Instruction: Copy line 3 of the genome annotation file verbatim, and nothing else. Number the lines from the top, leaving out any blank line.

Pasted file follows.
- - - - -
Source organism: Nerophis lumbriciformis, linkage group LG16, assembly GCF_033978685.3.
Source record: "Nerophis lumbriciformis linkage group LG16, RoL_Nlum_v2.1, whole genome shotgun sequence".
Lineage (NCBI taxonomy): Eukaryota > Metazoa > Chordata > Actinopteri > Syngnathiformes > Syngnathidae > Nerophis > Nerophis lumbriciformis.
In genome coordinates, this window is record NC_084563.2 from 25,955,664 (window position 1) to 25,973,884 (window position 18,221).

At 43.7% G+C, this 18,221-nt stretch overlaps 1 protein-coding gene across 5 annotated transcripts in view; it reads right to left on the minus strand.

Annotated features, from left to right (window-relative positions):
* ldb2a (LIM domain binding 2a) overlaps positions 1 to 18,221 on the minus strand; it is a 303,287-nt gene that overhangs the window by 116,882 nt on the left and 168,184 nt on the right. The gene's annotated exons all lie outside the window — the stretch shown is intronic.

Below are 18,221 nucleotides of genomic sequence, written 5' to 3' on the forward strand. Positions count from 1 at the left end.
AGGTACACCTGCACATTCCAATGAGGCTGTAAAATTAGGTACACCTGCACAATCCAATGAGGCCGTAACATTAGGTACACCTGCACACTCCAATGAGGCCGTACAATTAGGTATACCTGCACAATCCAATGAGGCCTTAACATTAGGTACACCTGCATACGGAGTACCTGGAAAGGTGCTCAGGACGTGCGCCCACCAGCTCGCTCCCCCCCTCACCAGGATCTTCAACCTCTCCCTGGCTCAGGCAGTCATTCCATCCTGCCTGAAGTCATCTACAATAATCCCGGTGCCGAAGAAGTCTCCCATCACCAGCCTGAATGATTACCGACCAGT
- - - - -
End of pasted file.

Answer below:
Lineage (NCBI taxonomy): Eukaryota > Metazoa > Chordata > Actinopteri > Syngnathiformes > Syngnathidae > Nerophis > Nerophis lumbriciformis.